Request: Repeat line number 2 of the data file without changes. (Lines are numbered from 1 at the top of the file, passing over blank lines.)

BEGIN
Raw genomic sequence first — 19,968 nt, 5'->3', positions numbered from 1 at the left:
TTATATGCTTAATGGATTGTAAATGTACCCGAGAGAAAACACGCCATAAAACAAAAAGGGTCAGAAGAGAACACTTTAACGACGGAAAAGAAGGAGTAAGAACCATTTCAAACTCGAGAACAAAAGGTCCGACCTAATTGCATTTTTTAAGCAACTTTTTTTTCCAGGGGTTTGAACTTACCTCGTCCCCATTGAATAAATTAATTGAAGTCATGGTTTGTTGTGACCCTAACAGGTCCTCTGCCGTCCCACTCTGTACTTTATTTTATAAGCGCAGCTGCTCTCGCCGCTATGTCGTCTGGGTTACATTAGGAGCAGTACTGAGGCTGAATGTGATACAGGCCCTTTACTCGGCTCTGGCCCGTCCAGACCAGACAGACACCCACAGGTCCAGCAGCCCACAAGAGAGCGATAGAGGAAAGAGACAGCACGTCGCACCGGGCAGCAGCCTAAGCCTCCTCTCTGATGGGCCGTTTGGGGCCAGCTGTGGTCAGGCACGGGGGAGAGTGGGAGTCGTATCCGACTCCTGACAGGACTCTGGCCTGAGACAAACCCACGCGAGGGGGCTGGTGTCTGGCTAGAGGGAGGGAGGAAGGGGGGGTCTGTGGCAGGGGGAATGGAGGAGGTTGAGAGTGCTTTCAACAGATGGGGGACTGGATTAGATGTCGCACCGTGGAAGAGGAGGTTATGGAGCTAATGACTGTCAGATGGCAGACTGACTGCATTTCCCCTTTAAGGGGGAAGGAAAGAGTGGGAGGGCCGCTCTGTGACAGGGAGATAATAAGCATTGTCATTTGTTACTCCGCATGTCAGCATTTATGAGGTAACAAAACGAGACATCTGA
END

TTATATGCTTAATGGATTGTAAATGTACCCGAGAGAAAACACGCCATAAAACAAAAAGGGTCAGAAGAGAACACTTTAACGACGGAAAAGAAGGAGTAAGAACCATTTCAAACTCGAGAACAAAAGGTCCGACCTAATTGCATTTTTTAAGCAACTTTTTTTTCCAGGGGTTTGAACTTACCTCGTCCCCATTGAATAAATTAATTGAAGTCATGGTTTGTTGTGACCCTAACAGGTCCTCTGCCGTCCCACTCTGTACTTTATTTTATAAGCGCAGCTGCTCTCGCCGCTATGTCGTCTGGGTTACATTAGGAGCAGTACTGAGGCTGAATGTGATACAGGCCCTTTACTCGGCTCTGGCCCGTCCAGACCAGACAGACACCCACAGGTCCAGCAGCCCACAAGAGAGCGATAGAGGAAAGAGACAGCACGTCGCACCGGGCAGCAGCCTAAGCCTCCTCTCTGATGGGCCGTTTGGGGCCAGCTGTGGTCAGGCACGGGGGAGAGTGGGAGTCGTATCCGACTCCTGACAGGACTCTGGCCTGAGACAAACCCACGCGAGGGGGCTGGTGTCTGGCTAGAGGGAGGGAGGAAGGGGGGGTCTGTGGCAGGGGGAATGGAGGAGGTTGAGAGTGCTTTCAACAGATGGGGGACTGGATTAGATGTCGCACCGTGGAAGAGGAGGTTATGGAGCTAATGACTGTCAGATGGCAGACTGACTGCATTTCCCCTTTAAGGGGGAAGGAAAGAGTGGGAGGGCCGCTCTGTGACAGGGAGATAATAAGCATTGTCATTTGTTACTCCGCATGTCAGCATTTATGAGGTAACAAAACGAGACATCTGA